Cloud Functions, on the other hand, take the classic cloud use case of "pay-as-you-go" to the next level. You can have your code only run when you need it and be billed at the precision of the nearest 100 milliseconds of compute time. This means you only pay for the compute you use instead of any idle time waiting for a server to start or the next request to come in. There are various use cases for running a simple code function on demand. Mobile applications often communicate with a backend server to perform actions such as updating user information, saving a game, or sending an email. All of these cases can be solved by triggering the corresponding cloud function when a user performs the action in the mobile app.
Linux containers are the current buzzword in the tech industry. Their appeal is that they are much lighter weight than VMs and provide complete isolation of a running process. Docker images are a way to define how your application and its dependencies are bundled together. Docker has the benefit of being an industry standard, which allows you to use the same definition inside and outside of GCP. There are at least three ways to run standard Docker containers on GCP as of the time of publication: Google App Engine, VMs on Google Compute Engine (GCE), and Google Container Engine (Kubernetes).
This is the simplest way to deploy a Docker container on GCP. Just like the traditional GAE described, your service could scale and deploy automatically. The only difference is you must provide a Dockerfile describing how to create the container image from your application. From there, GAE will do the rest.
This mechanism works a lot like GAE Flex does under the covers. A standard Docker image can be specified when creating a VM. Then, a VM will be provisioned with Docker installed and the specified container running. This allows you to deploy containers but get all the manageability of GCE such as load balancers, networks, and cost saving strategies.
Kubernetes is an orchestration engine for deploying containers across many hosts and allows you to scale and spread your applications. Deploying a Kubernetes cluster typically requires provisioning multiple nodes, installing Kubernetes, and configuring the cluster. GKE allows you to specify how many nodes you would like and handles the rest for you.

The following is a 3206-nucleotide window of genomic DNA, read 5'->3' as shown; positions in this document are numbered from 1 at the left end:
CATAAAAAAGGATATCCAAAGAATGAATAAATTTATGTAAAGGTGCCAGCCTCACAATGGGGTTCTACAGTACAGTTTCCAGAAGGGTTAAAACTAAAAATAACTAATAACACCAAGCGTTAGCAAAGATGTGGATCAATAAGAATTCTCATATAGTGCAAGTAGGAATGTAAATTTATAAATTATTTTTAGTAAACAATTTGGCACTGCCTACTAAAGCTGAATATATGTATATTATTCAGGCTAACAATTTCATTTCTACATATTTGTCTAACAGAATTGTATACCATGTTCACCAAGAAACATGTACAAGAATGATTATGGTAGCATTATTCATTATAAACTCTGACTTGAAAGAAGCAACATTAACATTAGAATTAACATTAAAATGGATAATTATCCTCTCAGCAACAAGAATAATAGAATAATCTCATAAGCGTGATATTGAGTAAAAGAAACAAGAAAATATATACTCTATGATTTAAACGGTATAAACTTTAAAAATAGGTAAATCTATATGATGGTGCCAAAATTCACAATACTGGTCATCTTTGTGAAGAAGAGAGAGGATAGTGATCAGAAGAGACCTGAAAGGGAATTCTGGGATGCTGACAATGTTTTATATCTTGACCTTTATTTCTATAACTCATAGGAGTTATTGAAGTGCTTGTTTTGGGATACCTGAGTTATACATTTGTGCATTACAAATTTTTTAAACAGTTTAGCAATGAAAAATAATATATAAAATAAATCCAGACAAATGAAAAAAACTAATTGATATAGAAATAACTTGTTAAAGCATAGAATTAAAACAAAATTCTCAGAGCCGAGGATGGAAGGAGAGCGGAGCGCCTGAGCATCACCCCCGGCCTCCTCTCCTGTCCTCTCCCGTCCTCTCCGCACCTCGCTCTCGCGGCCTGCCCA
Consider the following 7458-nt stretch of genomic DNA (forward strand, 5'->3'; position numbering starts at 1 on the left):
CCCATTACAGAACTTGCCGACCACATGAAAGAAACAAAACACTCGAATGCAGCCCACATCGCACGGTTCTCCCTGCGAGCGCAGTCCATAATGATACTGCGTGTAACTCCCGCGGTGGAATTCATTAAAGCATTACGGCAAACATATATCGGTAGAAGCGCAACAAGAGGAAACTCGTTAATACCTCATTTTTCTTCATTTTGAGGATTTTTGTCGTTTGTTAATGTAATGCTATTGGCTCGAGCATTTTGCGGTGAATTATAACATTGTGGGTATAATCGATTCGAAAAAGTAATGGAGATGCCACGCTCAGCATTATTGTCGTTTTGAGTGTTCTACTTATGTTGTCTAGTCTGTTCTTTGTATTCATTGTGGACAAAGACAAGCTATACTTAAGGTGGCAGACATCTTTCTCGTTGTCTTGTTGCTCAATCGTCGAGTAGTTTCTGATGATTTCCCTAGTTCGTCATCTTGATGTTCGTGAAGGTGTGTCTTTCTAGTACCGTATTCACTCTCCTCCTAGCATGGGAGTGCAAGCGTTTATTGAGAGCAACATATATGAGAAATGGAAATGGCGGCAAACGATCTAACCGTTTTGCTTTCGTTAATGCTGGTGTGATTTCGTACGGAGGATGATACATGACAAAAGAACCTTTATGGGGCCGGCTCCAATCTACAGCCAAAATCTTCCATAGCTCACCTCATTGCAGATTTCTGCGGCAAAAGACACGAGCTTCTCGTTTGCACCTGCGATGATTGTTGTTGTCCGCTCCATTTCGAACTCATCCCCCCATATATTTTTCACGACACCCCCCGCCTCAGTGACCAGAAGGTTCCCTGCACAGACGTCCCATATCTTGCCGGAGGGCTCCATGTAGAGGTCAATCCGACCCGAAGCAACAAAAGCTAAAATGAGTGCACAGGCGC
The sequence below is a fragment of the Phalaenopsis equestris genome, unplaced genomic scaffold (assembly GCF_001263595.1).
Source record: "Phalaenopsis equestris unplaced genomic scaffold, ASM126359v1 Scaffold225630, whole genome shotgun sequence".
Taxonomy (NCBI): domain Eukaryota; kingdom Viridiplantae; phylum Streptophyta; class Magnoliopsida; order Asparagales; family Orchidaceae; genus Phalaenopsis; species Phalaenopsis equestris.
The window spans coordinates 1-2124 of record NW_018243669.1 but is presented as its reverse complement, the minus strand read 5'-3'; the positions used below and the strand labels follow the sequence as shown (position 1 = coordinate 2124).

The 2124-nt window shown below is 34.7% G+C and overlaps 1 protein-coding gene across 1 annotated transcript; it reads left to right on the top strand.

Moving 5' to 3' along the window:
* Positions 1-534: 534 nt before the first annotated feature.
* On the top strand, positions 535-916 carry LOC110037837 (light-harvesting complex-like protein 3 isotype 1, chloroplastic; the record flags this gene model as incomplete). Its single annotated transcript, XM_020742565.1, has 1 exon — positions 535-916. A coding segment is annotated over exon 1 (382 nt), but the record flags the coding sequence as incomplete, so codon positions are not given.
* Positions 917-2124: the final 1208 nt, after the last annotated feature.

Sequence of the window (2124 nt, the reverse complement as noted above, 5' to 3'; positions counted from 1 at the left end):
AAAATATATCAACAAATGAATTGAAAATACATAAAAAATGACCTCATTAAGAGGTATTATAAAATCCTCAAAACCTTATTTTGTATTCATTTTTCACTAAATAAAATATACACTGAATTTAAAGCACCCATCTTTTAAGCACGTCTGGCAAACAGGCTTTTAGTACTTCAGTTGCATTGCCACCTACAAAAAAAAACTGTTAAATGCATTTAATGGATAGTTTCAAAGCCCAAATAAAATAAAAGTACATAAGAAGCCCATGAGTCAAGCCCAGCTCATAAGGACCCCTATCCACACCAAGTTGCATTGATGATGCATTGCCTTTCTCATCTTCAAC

If you already have a Kubernetes cluster on-premises, you can burst to the cloud by setting up federation between your on-prem cluster and a cluster in GKE. This allows you to distribute your applications to multiple cloud providers or reach a scale that your on-prem infrastructure cannot support.
Throughout this paper, "Understanding Google Cloud Platform: Architecture," we discussed working at three different levels of the technology stack.
First, we focused on deploying infrastructure on which to provision the system architecture. Then, we built on infrastructure, discussing tools that improve management of large-scale systems and further automate system operations. And finally, we moved past infrastructure and discussed tools available that all allow deployment of applications directly.
Outside of this white paper, there is a host of Google product families. GCP also provides tools for Identity and Access Management, Machine Learning, Big Data, Developer Tools, etc. Many of these products are discussed in depth in various GCP courses offered by Global Knowledge, such as the Google Cloud Platform Fundamentals: Core Infrastructure for an overview of all the products and services, "Data Engineering on Google Cloud Platform" training course for all things Big Data and Machine Learning or the "GCP Fundamentals for AWS Professionals" training course, which introduces the seasoned AWS pro to Google Cloud.
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Alex Meade is an instructor with Global Knowledge as well as a DevOps consultant. He was a core contributor for five years early in the popular, open-source OpenStack project and thus has a strong understanding of "the cloud" and large, complex systems. Alex's recent work has been focused on DevOps, Docker containers, and the Google Cloud Platform. He currently does all of this while traveling and living all over the world.